Submission Procedure

Researchers and practitioners are invited to submit on or before April 15, 2010, a 2‐3 page chapter proposal clearly explaining the mission and concerns of his or her proposed chapter. Authors of accepted proposals will be notified before May 15, 2010 about the status of their proposals and sent chapter guidelines. Full chapters are expected to be submitted by September 1, 2010. All submitted chapters will be reviewed on a double‐blind review basis.


This book is scheduled to be published by IGI Global (formerly Idea Group Inc.), publisher of the "Information Science Reference" (formerly Idea Group Reference), "Medical Information Science
Reference," "Business Science Reference," and "Engineering Science Reference" imprints. For additional information regarding the publisher, please visit www.igi‐global.com. This publication is anticipated to be released in 2011.

Important Dates

April 15, 2010: Proposal Submission Deadline
May 15, 2010: Notification of Acceptance
September 1, 2010: Full Chapter Submission
October 31, 2010: Review Results Returned
November 30, 2010 Revised Chapter Submission
December 15, 2010 Final Acceptance Notification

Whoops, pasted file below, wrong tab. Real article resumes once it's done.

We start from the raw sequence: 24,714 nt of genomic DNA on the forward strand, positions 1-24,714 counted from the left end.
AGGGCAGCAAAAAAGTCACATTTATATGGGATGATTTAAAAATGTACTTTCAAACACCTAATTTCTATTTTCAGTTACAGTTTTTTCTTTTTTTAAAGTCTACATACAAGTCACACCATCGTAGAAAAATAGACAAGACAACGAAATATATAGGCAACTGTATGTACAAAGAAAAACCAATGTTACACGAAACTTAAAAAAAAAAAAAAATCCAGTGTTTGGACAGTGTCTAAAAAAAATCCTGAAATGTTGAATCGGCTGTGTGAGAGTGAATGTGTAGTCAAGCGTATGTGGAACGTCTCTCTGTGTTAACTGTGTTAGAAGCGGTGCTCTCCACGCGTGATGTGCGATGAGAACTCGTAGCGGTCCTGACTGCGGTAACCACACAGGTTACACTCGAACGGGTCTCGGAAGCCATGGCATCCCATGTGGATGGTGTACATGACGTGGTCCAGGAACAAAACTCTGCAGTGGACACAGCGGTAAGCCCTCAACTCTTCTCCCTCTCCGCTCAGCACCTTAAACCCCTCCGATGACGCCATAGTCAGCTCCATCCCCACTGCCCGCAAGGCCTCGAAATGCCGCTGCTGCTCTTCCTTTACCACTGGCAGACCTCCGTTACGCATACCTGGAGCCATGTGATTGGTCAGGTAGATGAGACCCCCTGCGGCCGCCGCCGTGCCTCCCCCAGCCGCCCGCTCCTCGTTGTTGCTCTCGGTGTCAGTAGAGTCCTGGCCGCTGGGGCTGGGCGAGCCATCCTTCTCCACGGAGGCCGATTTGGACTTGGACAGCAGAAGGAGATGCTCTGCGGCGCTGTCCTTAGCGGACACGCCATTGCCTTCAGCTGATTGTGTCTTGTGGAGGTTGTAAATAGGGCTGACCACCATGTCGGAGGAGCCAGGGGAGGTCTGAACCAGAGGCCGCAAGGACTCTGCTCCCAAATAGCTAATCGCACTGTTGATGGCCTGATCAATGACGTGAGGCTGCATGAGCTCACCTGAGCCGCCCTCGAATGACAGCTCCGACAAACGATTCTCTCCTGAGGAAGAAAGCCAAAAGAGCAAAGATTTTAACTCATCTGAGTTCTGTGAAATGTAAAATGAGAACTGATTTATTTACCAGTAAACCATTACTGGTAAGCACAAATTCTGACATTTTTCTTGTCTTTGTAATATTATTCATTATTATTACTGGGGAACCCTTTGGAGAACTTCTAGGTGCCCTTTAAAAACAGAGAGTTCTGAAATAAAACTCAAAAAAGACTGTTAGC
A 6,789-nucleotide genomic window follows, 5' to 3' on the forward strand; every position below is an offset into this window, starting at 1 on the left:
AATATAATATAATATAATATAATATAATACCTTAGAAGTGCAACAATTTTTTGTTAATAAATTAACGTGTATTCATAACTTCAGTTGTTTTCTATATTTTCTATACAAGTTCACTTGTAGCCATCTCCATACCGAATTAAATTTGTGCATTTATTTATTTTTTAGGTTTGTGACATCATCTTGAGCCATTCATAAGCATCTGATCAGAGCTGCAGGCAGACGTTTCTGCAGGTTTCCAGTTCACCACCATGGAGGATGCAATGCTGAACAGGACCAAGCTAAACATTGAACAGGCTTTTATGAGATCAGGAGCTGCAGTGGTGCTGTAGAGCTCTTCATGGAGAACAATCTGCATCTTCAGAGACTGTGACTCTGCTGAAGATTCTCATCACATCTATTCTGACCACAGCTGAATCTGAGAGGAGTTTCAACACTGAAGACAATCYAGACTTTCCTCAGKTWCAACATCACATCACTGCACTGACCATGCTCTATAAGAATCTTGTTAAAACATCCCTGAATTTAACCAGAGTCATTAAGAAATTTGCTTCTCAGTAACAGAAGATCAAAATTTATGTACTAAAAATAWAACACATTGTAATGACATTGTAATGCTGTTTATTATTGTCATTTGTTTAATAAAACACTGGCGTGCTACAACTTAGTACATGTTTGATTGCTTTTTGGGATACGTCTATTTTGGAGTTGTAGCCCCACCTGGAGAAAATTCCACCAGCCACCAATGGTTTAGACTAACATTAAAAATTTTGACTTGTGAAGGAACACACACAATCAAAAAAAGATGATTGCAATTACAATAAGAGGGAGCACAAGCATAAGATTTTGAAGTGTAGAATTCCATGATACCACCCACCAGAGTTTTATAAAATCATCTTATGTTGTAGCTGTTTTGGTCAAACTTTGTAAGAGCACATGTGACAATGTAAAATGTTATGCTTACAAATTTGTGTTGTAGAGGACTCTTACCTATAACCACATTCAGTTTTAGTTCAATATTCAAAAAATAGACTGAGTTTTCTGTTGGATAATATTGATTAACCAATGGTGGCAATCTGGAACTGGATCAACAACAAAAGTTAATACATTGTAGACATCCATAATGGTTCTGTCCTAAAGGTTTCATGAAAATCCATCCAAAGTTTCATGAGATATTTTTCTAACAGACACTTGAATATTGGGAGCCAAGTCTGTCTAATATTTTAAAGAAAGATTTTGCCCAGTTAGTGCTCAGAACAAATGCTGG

January 15, 2011 Final Chapter Submission

Editorial Advisory Board Members:

Fabrice Meriaudeau, University of Bourgogne, France
Naeem Azeemi, COMSATS Institute Information Technology, Pakistan
Kishore Pochiraju, Stevens Institute of Technology, USA
Martin Reczko, Biomedical Sciences Research Center \"Alexander Fleming\", Varkiza, Greece
Iftikhar Ahmad, Nokia, Finland
Nidal kamel, Universiti Teknologi Petronas, Malaysia
Umer Zeeshan Ijaz, University of Cambridge, UK
Asifullah Khan, Pakistan Institute of Engineering and Applied Sciences, Pakistan

Inquiries and submissions can be forwarded electronically or by mail to:

Aamir Saeed Malik, Ph.D.
Department of Electrical and Electronics Engineering
Universiti Teknologi Petronas
Tel.: +605‐368‐7853 • Fax: +605‐365‐7443 • GSM: +60‐16‐553‐7853
E‐mail: aamir_saeed@petronas.com.my
URL: http://www.igi-global.com/requests/details.asp?ID=846

Contact Person: Aamir Saeed Malik (aamir_saeed@petronas.com.my)

Tuesday, March 16, 2010